Q7: Can I use personal testimonials on my profile page?
A7: Yes absolutely. Your profile is a great place to display positive testimonials you have received from current and previous clients. The CAP Code stipulates that individual practitioners are able to use personal testimonials as long as they:
- do not mention a condition from List A
- are not misleading
- do not imply that it has cured or treated a condition that cannot be verified. (If you have had success based on your own approach as opposed to a recognised methodology and publication in a medical journal, your client cannot mention the successful treatment or cure specifically.)
- are related to the professional skills of the practitioner.
Q8: Can I discuss the benefits of nutritional therapy?
A8: Yes you can, although be careful not to veer off into making efficacy claims. We recommend that you use statements such as 'promoting a sense of well-being', 'improving energy levels' and 'aiding relaxation' for example, as opposed to statements such as 'nutritional therapy could assist with fertility' - which is an efficacy claim with no supporting evidence.
Additional benefits such as those surrounding diet modification may also be acceptable, as long as they are based upon accepted science.
What information can't I include on my profile?
Q9: Can I use a professional study to support an efficacy claim made within my profile?
A9: ASA states that any professional study used must be of a 'robust' nature and accurately presented.
NICE guidelines and large studies are likely to be considered by ASA to be 'reasonable' but the information must be accurately described in so far as it must not just include the 'positive' supporting examples but also the negatives to really give a full overview.
For example, if discussing NICE guidance on anaemia, which does recommend and discuss certain foods and dietary recommendations and their positive outcomes, you would also need to report the sections of the report which highlighted times at which supplementation should not be given (and provide details of where this information could be found).
As it is not possible to include this information on profiles, Nutritionist Resource is currently compiling efficacy research to publish on the website, based on a number of different professional studies. Once this is in place, you will be able to use this information to support an efficacy claim made on your profile.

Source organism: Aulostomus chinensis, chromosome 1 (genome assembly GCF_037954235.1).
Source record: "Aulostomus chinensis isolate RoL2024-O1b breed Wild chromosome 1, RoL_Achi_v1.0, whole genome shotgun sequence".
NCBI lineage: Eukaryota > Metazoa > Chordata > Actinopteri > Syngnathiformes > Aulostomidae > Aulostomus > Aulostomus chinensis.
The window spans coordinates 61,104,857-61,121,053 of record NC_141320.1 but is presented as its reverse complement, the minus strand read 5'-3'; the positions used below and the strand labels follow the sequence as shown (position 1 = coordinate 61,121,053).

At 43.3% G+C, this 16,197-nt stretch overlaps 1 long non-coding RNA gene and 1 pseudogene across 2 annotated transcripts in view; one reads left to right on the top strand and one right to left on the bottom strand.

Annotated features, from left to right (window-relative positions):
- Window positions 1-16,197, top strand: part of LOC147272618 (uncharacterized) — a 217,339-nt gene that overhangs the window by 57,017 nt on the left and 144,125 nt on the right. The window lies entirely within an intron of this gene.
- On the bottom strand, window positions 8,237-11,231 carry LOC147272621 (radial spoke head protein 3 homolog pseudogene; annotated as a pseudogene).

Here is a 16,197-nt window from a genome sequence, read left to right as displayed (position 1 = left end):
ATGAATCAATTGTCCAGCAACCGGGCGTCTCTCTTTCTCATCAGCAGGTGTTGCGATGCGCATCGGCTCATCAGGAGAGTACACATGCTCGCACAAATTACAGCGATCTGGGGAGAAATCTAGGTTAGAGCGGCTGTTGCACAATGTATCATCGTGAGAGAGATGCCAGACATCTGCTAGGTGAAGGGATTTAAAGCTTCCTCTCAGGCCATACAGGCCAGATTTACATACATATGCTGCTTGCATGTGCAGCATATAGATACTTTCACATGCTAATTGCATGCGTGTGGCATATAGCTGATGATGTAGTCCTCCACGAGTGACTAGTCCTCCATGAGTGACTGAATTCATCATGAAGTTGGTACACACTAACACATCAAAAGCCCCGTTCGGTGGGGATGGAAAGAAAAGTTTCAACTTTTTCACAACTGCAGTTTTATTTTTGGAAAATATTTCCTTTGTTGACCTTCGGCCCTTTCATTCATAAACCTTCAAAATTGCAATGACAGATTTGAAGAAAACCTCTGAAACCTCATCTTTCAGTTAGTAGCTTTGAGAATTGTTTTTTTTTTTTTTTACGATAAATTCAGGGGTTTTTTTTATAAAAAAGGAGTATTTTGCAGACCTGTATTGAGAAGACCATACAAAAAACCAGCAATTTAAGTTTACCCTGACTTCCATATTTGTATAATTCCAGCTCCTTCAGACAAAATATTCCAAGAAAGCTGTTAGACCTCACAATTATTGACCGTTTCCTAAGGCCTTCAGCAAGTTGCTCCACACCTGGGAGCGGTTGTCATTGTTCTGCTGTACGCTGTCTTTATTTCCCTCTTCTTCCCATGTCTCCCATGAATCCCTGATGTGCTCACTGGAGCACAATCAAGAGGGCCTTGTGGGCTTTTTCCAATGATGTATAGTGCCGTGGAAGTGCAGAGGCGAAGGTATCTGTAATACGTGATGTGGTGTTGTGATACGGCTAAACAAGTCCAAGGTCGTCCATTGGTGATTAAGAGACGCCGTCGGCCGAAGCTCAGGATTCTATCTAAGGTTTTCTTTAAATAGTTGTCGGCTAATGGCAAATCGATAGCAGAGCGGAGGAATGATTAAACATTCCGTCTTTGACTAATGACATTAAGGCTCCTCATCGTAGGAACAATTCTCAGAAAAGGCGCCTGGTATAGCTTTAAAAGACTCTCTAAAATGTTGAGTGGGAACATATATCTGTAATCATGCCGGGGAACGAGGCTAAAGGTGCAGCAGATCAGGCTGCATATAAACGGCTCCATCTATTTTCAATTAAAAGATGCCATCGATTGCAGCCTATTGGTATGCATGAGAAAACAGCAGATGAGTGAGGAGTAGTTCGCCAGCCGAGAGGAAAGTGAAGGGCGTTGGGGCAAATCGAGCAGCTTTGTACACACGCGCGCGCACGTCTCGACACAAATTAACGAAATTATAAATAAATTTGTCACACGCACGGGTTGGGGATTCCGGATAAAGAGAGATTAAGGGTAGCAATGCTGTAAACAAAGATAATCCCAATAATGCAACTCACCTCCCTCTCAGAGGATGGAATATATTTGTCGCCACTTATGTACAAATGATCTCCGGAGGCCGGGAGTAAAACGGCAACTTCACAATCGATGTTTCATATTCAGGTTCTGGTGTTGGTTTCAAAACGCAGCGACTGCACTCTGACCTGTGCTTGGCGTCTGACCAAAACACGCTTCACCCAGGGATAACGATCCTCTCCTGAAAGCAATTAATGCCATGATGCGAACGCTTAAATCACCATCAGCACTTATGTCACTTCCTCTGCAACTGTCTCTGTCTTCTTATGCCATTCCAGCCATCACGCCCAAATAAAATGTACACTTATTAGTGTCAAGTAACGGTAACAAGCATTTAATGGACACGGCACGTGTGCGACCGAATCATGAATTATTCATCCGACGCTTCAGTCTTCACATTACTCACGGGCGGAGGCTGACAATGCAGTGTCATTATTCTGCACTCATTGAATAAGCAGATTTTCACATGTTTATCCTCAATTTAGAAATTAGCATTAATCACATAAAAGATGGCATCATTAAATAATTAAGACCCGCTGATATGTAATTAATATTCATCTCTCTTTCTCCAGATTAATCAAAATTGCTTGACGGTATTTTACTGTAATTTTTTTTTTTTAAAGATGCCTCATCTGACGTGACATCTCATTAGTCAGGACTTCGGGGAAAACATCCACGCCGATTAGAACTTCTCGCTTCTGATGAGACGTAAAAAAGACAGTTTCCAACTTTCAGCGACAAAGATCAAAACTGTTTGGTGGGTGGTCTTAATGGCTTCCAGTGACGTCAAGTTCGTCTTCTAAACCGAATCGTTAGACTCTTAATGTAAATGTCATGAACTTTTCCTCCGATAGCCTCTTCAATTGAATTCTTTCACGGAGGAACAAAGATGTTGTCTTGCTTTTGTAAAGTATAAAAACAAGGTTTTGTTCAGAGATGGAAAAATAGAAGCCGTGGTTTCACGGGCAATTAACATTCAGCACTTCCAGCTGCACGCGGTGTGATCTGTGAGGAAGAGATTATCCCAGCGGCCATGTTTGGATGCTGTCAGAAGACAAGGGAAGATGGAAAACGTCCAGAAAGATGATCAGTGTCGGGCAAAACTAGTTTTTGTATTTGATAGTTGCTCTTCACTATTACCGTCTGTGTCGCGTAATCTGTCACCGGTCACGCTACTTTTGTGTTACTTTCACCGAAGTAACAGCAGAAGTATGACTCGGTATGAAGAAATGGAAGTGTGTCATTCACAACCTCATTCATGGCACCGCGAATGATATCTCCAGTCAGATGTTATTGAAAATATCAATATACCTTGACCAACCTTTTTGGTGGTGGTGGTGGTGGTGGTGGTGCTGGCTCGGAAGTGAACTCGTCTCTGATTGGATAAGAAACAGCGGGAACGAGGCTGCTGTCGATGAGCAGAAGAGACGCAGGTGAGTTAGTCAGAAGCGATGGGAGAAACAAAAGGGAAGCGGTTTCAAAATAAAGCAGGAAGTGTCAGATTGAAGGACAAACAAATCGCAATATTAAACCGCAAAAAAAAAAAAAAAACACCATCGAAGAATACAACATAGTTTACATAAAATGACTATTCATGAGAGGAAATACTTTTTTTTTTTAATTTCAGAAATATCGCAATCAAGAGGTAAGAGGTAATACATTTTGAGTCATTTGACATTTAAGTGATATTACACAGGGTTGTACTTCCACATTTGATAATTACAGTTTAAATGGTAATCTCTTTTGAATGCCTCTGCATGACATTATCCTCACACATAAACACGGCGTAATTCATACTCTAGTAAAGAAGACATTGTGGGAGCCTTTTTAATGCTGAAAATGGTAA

Q10: Can I claim to 'cure' or 'treat' certain medical conditions?
A10: No. Under the code, claims must not be made to 'cure' or 'heal' any medical conditions unless robust evidence is provided to support said claim.
Whether the words 'treatment', 'treat', or 'cure' are used, all are likely to be seen by members of the public as claims to alleviate or cure a condition or a symptom. CAP advises that these terms are not used either directly or indirectly, unless evidence has been provided to support the claims.
A list of medical conditions that are included under the CAP Code can be found in the CAP Help Note on Health, beauty and slimming marketing communications that refer to medical conditions, which can be downloaded from the Copy Advice website here.
Q11: Can I use my own personal study to support an efficacy claim made within my profile?
A11: No. The Advertising Standards Authority (ASA) do not consider small scale or personal studies adequate evidence of efficacy. According to ASA guidelines, evidence submitted to support health claims should include at least one adequately controlled experimental human study.
Q12: Can I discuss specific foods or nutrients that could be of benefit to clients on my profile?
A12: Under the European Food Regulations individuals are prohibited from making very specific claims about particular foods and products unless they have been validated and are supported by evidence. For instance, 'Soy protein has been shown to lower/reduce blood cholesterol; blood cholesterol lowering may reduce the risk of coronary heart disease'. This is an example of a claim that has been rejected on the grounds that the evidence provided was not compliant with EU regulations.
More general claims, for example 'fruit and vegetables contain a variety of vitamins and minerals essential for the processes in our bodies', are not likely to be problematic because they are based upon generally accepted science.